“A perfect confection of a game,” according to gormster. “Every pixel is loaded with fun and personality and nothing overstays its welcome.” We have openings at Digital Foundry for people who understand pixels. Gamblix, meanwhile, was glad to be proven wrong. “What I thought was going to be a short and repetitive game turned out to be quite the charmer. Classic Nintendo style. Level design. Everything about this game is pure Nintendo and it’s wonderful. Would love a cooperative sequel!”
- Publisher: Frictional Games
- Developer: Frictional Games
- SOMA review
What we said: “That Frictional has been able to take such an overused concept as exploring an abandoned research base, populated by bloody corpses and monsters, and turn it into a sombre philosophical adventure that is also exciting and even funny, is quite the achievement. It may not move the genre forwards much in terms of mechanics, but it spins a story you’ll be glad to have experienced.”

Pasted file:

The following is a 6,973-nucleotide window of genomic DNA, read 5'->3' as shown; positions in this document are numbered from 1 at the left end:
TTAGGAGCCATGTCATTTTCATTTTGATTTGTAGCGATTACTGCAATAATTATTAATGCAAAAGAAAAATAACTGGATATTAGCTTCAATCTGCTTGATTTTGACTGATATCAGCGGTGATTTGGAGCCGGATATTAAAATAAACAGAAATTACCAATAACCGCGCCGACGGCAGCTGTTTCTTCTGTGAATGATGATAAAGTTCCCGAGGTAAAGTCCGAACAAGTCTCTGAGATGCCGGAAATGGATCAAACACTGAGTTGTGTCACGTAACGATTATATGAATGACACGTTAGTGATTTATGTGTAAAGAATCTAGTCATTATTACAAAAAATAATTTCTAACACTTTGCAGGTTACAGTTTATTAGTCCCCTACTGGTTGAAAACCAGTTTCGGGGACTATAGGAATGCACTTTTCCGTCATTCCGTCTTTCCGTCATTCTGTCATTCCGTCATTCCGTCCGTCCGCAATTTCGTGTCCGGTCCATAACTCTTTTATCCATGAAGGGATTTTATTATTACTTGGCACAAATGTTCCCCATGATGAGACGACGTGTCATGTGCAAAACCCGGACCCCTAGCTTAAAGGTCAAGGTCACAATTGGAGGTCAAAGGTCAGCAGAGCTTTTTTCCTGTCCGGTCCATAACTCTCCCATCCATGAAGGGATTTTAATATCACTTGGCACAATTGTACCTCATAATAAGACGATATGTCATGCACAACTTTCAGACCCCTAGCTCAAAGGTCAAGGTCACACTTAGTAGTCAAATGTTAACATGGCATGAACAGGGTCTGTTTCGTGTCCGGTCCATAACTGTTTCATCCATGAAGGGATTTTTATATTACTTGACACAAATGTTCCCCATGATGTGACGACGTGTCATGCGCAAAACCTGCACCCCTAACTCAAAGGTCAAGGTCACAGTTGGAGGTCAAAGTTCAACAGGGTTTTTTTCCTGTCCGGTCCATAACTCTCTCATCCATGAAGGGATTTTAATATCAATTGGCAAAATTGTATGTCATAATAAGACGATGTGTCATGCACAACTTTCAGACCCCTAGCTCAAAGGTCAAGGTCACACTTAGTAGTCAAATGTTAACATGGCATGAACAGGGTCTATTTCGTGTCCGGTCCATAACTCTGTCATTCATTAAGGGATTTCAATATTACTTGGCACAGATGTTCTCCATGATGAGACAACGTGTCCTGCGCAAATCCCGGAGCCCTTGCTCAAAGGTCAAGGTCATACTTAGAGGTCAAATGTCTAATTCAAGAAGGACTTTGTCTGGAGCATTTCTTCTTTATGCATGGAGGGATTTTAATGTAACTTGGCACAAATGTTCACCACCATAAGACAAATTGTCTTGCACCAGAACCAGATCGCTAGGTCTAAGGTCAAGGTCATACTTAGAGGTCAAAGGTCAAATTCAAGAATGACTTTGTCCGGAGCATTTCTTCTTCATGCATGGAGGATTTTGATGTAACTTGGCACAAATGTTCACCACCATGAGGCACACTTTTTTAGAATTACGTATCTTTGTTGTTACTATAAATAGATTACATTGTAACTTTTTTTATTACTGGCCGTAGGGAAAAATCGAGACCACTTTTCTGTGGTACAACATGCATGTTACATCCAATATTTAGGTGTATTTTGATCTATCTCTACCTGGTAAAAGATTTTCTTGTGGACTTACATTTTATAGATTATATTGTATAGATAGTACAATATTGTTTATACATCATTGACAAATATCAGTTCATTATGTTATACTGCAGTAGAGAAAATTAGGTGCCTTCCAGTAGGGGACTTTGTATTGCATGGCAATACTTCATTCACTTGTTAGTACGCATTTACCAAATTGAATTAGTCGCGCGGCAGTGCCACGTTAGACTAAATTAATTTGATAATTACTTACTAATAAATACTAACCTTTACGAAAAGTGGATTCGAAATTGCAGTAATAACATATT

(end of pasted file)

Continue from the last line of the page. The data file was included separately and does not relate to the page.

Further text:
“Frictional are one of a handful of developers who have my complete trust to execute every time,” says thesombrerokid. “Even after the genre they created becoming so stale with clones, they refuse to rest on their laurels and successfully produce one of the finest science fiction games of all time.”
33. Forza Motorsport 6
What we said: “Forza Motorsport 6 is too square to be cool, too rational to capture the romance of motorsport, too formulaic to capture its gritty, high-stakes drama. But it’s also too good to ignore.”
“It’s only just matched Forza 4 for content on release but what a fine game it is,” says KD, perhaps constantly craving an update or two. “Forza Motorsport 6 delivers content, thrills and tinkering in spades,” says 43n1m4. “The pad controls are sublime for a driving game.” Hear that, Greenawalt? Readers like content.
32. Everybody’s Gone to the Rapture